James Frank

Christian responses to plague times are nothing new, as historians often credit growth in the early church to its members' responses to the Roman plagues.

Offering care, love and kindness to plague victims without showing concern for their own well-being was a powerful example of the self-sacrifice displayed by Jesus Christ (to live is Christ, to die is gain).

It is not surprising that many converts were won during these times - Christians were serving others at the risk of death.

Our current pandemic offers us similar chances to be our brother's and sister's keeper, although we may no longer be called upon to directly care for the sick (thank you health care workers).

Modern health care has left Christians to consider things our second and third century brothers and sisters did not - like knowingly being a vector for spreading the virus.

While I don't want Christians to look at their neighbors and see a potential source of illness, I also don't want Christians to act like the virus is only affecting each individual.

While Christians should have no fear in death, I should still care for my vulnerable neighbor  -perhaps by taking precautions.

In a world that too often overlays politics onto religious views, I am struggling with some of my fellow Christians views on this pandemic - especially concerning the use of masks.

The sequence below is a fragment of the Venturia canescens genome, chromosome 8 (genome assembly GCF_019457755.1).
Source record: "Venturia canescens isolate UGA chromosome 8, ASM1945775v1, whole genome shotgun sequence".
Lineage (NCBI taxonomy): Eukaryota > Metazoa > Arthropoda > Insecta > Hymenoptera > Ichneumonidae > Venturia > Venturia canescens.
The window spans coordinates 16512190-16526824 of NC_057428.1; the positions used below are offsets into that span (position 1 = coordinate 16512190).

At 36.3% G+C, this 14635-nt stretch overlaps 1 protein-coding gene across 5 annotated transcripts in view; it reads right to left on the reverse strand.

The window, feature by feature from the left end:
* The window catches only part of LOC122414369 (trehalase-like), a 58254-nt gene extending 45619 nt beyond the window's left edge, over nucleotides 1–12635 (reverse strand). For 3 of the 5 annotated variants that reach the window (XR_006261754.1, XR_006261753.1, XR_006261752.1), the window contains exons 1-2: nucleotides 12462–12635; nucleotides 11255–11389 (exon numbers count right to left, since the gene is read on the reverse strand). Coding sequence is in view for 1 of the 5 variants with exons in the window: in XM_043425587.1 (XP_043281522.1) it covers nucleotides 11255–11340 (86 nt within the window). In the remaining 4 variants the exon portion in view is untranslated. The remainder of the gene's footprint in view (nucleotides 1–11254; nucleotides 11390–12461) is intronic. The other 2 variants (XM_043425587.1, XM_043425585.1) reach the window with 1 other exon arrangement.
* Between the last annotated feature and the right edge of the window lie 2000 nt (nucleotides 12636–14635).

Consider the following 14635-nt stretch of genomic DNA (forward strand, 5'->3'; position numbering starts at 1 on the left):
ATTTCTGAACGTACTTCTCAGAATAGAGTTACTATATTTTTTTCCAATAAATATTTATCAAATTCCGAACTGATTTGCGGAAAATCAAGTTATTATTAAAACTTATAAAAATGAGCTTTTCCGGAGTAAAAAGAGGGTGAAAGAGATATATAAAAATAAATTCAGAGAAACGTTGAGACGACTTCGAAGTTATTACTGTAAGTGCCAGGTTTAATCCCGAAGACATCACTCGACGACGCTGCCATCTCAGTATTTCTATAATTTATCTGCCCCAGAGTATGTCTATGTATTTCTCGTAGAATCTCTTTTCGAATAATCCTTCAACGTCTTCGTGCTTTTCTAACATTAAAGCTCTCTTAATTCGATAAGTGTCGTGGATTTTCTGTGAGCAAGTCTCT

I can see a legitimate argument about masks in a political arena.

The extent of sacrificing individual rights in pursuit of benefits for the whole of society is a long-standing political debate.

However, within solely a gospel context, I struggle to see the same debate.

Christians are called to follow the selfless example of Christ, who died on the cross solely for the benefit of others (Mark 10:45).

Therefore, I am routinely called on in the faith to repress my own individual rights and desires (Gal 5:24), and to serve others over myself.

I think we are all called to reflect at this moment.

I personally consider: Fools find no pleasure in understanding but delight in airing their own opinions, (Proverbs 18:2).

Compare that to: You, my brothers and sisters, were called to be free. But do not use your freedom to indulge the flesh; rather, serve one another humbly in love, (Gal. 5:13).

I hope I am not a fool in writing this, but I want all Christians to consider: are your choices glorifying the message of Christ, or making a political statement?

James Frank is an elder at First Baptist Church Warrensburg.

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